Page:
Saskatchewan at Bentley Coben’s

April 21, 2013

This spring has been unbelievable! April 18 we got another foot of snow! This is usually the time of year when I’m hitting it hard, and here I sit, unable to shed hunt. I have never seen a winter like this!

Well, last week I took a little trip. It has been a long time coming. I first shed hunted at Bentley Coben’s in Saskatchewan in 2006. I found the shed from the front cover of my book at his place, and to date, that is STILL my biggest whitetail shed. (I also found¬†my biggest muley shed on that trip too.) Roger Hirschland, who regularly posts on this blog, has been bugging me (maybe that’s not the right term ūüôā ) to join him for¬†a¬†shed hunt at Bentley’s, so this year we did it.

Things were off to an ominous start. Bentley has experienced a winter like the one I’ve, er, enjoyed. He frankly told us not to come until May. But the trip was already planned, so we went anyway. More bad news. With a snowstorm raging, my flight was delayed and I ended up spending 24 hours at the Denver airport. Roger missed his flight too, but got into Saskatchewan later the same day he was scheduled to arrive. It was very snowy there. Roger got a whitetail shed in the morning before he and Bentley picked me up at the airport.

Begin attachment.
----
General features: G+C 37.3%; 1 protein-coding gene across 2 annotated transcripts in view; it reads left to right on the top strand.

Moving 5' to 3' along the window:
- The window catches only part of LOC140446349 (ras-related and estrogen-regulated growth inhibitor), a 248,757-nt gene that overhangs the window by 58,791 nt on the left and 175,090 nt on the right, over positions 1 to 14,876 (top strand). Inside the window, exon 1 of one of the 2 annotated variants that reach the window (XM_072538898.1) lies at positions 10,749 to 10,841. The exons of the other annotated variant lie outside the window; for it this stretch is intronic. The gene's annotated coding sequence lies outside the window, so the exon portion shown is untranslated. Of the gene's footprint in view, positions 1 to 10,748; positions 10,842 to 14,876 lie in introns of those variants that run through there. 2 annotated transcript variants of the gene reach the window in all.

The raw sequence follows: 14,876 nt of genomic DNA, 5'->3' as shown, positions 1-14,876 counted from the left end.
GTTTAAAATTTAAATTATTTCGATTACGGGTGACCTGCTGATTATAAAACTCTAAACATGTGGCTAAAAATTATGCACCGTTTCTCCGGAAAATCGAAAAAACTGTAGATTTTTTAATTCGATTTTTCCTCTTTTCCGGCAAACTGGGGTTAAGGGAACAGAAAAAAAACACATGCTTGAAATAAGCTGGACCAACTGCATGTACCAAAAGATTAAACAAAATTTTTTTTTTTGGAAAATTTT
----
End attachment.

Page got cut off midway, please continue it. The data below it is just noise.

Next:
We were on snowshoes for our first walk. It was hard enough just getting around and we could have easily been walking literally right over the top of sheds. But what else could we do? On¬†our first short 2-hour walk that evening I found the skull from a nice mule deer buck. However, you are not allowed to take an antlered skull in Saskatchewan, so after a couple pictures, I left it lay. We came up shed-less on that hunt. That night, Bentley showed Roger and I just some of the thousands of sheds he has found over the years. That alone was worth the trip! Then he showed us photo after photo of all these giant bucks he has on his trail cameras. And then he expected us to sleep after that? We knew we were in a place where the next antler you found could be from a Boone and Crockett whitetail or mule deer. The scouting cam photos proved it. Or the next shed could be a moose. Or an elk. So many possibilities! Bentley said elk had just arrived in his area last year. Just a few weeks ago, he and his brother, Max, spotted a herd of 40 and 17 of them were bulls. Elk shed in late March and into April, so at least maybe these sheds wouldn’t be buried under snow. Bentley said the whitetails in his area dropped in December this year, so those sheds were BURIED!